2. Why did store owner John McFerren say when he arrived around 5:15 pm, April 4, 1968, for a produce pick-up at Frank Liberto's warehouse in Memphis he overheard Liberto on the phone inside saying, "Shoot the son-of-a-bitch on the balcony." ?
3. Why did an FBI agent admit the agency called King to urge him to stay at the Lorraine, a black owned motel instead of the white owned (more secure) Holiday Inn where he had stayed before?
4. If the FBI didn't make that call, who did? Why?
5. Who made him change his room from a secluded ground floor room to the second floor balcony space?
6. Why were two U.S. Army officers from Army's 111th Military Intelligence Group stationed on the roof of Memphis Fire Station 2 on April 4, 1968 ? (Carthel Weeden, captain of Fire Station 2 in 1968, testified that he was on duty the morning of April 4 when two U.S. Army officers approached him. The officers said they wanted a lookout for the Lorraine Motel. )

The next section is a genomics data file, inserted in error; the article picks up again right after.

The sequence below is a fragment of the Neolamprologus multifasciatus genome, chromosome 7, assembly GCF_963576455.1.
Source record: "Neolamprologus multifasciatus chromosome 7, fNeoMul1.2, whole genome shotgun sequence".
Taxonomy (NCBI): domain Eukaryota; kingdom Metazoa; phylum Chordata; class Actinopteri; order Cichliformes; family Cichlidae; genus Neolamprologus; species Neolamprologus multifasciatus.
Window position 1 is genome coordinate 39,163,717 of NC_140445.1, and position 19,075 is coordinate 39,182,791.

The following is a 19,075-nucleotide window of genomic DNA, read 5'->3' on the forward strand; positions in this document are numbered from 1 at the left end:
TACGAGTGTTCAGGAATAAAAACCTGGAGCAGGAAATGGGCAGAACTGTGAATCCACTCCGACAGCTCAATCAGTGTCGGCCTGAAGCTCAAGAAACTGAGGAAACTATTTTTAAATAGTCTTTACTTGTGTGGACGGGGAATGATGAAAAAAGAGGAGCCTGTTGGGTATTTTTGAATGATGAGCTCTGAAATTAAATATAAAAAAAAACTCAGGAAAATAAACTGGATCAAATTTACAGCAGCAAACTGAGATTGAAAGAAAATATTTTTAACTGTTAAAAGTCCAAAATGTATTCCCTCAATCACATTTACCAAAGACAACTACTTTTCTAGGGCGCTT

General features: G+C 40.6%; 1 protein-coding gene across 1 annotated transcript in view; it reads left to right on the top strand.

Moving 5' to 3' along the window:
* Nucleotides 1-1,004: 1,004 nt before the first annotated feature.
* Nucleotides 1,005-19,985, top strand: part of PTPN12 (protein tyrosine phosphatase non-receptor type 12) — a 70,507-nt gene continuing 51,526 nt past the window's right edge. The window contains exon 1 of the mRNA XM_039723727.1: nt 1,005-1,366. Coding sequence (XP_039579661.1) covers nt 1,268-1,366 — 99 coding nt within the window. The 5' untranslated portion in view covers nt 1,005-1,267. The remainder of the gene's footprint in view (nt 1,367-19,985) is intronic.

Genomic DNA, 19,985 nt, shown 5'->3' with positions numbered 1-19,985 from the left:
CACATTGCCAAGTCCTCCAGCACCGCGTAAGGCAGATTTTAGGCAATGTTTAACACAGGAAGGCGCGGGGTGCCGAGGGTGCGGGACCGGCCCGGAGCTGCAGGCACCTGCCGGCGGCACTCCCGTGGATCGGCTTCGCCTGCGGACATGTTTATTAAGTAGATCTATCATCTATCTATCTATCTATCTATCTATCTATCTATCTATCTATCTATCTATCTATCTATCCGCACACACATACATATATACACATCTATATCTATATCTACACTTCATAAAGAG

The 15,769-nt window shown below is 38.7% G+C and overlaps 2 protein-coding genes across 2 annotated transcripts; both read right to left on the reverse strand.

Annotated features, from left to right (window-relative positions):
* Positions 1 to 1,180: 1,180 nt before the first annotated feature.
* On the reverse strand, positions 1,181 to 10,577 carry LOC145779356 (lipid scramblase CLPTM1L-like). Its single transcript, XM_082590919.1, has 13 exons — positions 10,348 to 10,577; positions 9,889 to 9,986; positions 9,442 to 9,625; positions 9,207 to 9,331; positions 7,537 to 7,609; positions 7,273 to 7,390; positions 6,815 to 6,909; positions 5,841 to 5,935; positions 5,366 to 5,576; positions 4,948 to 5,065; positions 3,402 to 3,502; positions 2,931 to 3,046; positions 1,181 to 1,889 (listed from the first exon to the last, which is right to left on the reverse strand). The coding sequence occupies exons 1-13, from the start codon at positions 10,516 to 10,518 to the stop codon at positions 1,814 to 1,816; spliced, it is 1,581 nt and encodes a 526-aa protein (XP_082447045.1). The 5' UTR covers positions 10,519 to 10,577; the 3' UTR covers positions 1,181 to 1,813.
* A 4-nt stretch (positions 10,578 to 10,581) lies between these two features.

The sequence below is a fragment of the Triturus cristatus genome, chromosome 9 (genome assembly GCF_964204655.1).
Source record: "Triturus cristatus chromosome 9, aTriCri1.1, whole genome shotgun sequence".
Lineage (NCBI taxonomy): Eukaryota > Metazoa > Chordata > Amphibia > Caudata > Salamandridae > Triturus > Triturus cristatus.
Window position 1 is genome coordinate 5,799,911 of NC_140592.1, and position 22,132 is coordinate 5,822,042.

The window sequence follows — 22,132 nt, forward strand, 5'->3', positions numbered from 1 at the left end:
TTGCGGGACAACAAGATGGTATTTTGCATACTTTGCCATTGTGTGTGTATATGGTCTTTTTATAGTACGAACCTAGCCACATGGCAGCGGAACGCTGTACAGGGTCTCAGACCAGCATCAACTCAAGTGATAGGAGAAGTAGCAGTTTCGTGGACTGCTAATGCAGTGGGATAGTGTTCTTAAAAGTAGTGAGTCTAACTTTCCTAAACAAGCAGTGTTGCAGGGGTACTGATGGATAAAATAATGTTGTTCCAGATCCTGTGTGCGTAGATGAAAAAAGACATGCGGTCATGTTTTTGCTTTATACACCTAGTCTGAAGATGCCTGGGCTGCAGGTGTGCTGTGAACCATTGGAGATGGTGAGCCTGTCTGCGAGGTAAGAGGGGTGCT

7.Why were the only two black firefighters temporarily transferred from that location on Apr. 3?
8. Why was Ed Redditt, a black Memphis Police Department detective, removed from his Fire Station 2 surveillance post two hours before King's murder?
9. Why was there testimony of two rifles, one that was found in a bundle behind the rooming house and one witnesses say Loyd Jowers retrieved from the actual shooter, still smoking, which he broke down and disposed of?
10. Why didn't the FBI ever do a ballistics test matching the slugs taken from King's body with the rifle attributed to Ray? (Judge Joe Brown, who had presided over two years of hearings on the rifle, testified that "67% of the bullets from my tests did not match the Ray rifle." He added that the unfired bullets found wrapped with it in a blanket were metallurgically different from the bullet taken from King's body, and therefore were from a different lot of ammunition. And because the rifle's scope had not been sited, Brown said, "this weapon literally could not have hit the broad side of a barn." Holding up the 30.06 Remington 760 Gamemaster rifle, Judge Brown told the jury, "It is my opinion that this is not the murder weapon.")
12. Why did Loyd Jowers testify that immediately after the killing, MPD Lieutenant Earl Clark (the MPD's best marksman), now deceased, came out of the brushy area and give him a smoking rifle at the rear door of his restaurant, Jim’s Grill?